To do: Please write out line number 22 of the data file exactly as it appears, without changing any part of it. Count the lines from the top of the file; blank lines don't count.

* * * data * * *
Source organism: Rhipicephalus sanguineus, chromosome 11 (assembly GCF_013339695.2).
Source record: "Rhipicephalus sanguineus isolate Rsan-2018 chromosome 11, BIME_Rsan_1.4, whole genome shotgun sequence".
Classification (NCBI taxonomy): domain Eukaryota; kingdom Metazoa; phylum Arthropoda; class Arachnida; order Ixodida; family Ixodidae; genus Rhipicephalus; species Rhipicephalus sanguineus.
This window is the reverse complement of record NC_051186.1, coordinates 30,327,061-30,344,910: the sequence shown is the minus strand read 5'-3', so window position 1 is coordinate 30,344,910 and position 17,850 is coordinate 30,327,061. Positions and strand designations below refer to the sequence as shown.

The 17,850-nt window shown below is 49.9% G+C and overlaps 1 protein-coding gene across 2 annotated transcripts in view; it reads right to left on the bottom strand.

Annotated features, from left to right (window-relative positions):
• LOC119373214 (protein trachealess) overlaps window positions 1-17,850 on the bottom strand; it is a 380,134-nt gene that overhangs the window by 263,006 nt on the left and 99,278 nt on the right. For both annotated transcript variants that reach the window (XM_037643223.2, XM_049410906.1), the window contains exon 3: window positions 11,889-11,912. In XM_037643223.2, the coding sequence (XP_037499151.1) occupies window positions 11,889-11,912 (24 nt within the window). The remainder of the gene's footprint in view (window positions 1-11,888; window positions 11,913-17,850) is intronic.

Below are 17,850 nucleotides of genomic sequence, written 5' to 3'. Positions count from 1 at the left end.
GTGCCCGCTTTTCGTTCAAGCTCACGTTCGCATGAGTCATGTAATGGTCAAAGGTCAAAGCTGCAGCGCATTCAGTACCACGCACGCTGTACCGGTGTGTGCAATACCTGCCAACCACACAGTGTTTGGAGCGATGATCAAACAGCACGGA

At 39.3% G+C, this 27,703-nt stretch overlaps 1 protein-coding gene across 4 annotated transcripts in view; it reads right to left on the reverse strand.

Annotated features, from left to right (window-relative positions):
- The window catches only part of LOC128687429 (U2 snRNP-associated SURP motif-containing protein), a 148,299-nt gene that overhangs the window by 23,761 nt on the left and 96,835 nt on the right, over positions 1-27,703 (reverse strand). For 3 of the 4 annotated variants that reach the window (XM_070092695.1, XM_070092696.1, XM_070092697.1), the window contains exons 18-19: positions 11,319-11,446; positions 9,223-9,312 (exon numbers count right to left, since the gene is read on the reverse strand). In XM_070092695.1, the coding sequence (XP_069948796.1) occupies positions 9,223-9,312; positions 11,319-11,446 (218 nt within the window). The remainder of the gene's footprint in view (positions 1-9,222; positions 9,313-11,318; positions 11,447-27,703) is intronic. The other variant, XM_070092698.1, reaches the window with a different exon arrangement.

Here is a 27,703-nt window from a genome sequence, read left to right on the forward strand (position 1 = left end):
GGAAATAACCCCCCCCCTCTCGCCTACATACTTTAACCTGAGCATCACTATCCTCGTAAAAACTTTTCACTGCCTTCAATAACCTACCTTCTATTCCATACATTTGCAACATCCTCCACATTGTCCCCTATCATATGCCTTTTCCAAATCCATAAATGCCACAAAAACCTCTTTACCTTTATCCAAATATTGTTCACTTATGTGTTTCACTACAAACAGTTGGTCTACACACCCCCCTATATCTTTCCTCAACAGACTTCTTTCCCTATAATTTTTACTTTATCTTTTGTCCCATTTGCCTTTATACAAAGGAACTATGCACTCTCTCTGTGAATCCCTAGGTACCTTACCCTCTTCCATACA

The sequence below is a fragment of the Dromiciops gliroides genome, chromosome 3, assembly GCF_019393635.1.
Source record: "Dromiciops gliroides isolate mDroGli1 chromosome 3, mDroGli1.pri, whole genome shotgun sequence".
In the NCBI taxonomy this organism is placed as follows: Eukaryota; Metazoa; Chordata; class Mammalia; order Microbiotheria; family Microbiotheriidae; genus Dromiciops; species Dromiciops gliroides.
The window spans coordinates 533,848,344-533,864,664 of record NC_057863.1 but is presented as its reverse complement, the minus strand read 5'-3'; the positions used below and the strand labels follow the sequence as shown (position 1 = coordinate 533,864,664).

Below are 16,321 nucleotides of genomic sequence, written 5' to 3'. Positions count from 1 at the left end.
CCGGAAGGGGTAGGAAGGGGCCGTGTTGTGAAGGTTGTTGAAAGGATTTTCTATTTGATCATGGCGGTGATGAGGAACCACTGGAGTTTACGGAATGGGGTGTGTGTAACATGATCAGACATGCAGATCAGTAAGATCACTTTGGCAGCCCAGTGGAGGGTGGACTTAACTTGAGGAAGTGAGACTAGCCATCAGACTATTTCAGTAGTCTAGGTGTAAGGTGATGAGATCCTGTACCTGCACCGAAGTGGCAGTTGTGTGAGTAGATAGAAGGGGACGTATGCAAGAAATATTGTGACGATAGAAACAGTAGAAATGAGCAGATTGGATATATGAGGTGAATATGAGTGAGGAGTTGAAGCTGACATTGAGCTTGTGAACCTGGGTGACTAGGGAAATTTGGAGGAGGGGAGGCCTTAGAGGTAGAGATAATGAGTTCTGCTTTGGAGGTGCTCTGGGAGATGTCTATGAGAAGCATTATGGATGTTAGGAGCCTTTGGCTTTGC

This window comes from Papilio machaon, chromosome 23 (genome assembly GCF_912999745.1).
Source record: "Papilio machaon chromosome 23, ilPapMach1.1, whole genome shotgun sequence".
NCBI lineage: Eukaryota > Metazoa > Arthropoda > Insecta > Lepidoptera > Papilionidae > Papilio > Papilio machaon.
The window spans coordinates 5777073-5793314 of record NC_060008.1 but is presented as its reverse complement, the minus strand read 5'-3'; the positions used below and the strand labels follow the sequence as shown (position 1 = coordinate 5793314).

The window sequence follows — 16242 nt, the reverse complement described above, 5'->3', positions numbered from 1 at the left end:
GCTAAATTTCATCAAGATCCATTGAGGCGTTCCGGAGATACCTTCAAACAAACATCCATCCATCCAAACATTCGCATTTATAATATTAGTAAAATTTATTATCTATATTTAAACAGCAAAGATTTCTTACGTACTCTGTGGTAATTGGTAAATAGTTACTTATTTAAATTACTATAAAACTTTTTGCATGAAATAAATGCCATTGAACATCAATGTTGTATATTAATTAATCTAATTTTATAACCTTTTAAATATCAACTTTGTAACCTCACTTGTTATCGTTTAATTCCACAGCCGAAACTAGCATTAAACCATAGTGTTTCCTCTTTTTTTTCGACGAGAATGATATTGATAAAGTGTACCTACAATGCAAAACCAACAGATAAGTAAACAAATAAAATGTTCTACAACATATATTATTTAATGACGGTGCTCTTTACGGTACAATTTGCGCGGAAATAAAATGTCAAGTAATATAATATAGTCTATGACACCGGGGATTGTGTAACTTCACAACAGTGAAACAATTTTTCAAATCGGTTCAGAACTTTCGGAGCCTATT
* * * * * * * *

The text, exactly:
Source record: "Papilio machaon chromosome 23, ilPapMach1.1, whole genome shotgun sequence".